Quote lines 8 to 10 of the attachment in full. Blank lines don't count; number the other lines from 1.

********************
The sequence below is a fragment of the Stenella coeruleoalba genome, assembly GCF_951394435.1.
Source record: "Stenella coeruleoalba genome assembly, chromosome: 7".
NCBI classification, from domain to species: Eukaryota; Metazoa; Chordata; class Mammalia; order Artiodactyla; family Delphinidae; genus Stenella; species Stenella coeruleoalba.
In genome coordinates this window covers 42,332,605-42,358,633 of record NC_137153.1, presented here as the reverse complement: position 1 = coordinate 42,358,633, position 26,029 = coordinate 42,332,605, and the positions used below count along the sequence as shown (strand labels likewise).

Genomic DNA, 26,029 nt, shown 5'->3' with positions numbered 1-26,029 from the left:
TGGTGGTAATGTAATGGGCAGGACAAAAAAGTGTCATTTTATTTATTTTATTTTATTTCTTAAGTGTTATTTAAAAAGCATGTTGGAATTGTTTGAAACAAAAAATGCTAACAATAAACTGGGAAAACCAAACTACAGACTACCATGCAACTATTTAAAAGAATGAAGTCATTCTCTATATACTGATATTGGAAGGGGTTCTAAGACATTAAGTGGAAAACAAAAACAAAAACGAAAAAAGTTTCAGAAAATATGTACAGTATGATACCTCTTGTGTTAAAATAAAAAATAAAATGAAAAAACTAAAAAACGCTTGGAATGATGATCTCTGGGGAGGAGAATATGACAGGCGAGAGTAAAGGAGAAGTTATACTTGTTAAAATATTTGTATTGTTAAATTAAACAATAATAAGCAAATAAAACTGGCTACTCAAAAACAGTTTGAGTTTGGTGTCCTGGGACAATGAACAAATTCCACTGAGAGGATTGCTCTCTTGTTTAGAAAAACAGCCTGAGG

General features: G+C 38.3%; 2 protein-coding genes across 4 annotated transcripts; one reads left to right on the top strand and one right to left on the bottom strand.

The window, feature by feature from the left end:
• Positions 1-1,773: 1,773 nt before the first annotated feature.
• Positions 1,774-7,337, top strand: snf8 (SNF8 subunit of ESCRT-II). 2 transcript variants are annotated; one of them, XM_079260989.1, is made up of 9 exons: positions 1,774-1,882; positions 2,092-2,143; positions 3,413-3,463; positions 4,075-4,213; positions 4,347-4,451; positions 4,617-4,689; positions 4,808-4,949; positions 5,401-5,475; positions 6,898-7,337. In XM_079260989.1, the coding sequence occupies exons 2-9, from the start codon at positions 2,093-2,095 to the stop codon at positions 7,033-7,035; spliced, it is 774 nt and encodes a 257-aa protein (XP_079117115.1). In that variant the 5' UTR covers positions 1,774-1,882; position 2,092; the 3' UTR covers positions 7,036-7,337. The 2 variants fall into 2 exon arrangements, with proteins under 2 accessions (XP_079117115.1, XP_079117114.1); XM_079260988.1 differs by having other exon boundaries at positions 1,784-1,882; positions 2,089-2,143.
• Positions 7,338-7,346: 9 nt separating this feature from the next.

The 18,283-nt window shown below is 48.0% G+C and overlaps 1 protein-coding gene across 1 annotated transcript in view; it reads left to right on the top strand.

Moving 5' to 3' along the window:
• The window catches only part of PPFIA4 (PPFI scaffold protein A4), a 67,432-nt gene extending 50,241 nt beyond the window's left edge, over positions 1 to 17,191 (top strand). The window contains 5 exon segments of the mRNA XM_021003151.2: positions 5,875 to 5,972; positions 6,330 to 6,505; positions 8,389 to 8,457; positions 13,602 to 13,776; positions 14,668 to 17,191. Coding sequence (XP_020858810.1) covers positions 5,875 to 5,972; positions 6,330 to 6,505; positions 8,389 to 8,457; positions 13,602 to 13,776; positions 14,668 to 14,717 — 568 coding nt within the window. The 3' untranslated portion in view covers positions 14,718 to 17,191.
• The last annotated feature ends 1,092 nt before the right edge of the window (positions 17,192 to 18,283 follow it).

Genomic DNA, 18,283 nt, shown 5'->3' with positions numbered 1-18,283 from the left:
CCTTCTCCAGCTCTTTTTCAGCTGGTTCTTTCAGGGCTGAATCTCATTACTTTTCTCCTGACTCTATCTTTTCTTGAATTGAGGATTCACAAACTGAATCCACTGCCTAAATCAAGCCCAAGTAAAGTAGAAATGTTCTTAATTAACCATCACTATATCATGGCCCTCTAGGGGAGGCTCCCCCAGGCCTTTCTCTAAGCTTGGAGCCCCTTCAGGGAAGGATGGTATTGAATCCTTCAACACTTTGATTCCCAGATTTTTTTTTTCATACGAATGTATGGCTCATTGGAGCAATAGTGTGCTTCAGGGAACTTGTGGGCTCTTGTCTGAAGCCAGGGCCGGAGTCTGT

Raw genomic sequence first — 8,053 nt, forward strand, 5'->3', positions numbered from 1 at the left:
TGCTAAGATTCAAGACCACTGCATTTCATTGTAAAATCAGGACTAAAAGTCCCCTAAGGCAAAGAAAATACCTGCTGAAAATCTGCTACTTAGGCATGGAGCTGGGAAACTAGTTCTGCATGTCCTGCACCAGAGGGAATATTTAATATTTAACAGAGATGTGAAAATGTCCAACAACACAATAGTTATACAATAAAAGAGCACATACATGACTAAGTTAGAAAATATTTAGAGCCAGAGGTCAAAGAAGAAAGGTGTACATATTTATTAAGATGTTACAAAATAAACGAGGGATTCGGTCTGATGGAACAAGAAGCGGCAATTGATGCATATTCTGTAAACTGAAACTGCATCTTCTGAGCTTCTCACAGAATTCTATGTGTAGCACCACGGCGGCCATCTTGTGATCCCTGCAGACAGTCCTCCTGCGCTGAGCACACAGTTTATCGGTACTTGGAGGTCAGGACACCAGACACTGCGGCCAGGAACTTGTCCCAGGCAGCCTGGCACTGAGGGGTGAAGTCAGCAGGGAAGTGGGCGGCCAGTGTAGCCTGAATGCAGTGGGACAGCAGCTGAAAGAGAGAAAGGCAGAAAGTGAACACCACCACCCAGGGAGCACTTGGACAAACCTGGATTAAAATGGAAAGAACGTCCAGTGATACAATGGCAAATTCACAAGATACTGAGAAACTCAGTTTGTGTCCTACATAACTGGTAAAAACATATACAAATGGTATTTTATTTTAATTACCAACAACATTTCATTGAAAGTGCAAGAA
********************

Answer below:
The window, feature by feature from the left end:
• Positions 1-1,773: 1,773 nt before the first annotated feature.
• Positions 1,774-7,337, top strand: snf8 (SNF8 subunit of ESCRT-II). 2 transcript variants are annotated; one of them, XM_079260989.1, is made up of 9 exons: positions 1,774-1,882; positions 2,092-2,143; positions 3,413-3,463; positions 4,075-4,213; positions 4,347-4,451; positions 4,617-4,689; positions 4,808-4,949; positions 5,401-5,475; positions 6,898-7,337. In XM_079260989.1, the coding sequence occupies exons 2-9, from the start codon at positions 2,093-2,095 to the stop codon at positions 7,033-7,035; spliced, it is 774 nt and encodes a 257-aa protein (XP_079117115.1). In that variant the 5' UTR covers positions 1,774-1,882; position 2,092; the 3' UTR covers positions 7,036-7,337. The 2 variants fall into 2 exon arrangements, with proteins under 2 accessions (XP_079117115.1, XP_079117114.1); XM_079260988.1 differs by having other exon boundaries at positions 1,784-1,882; positions 2,089-2,143.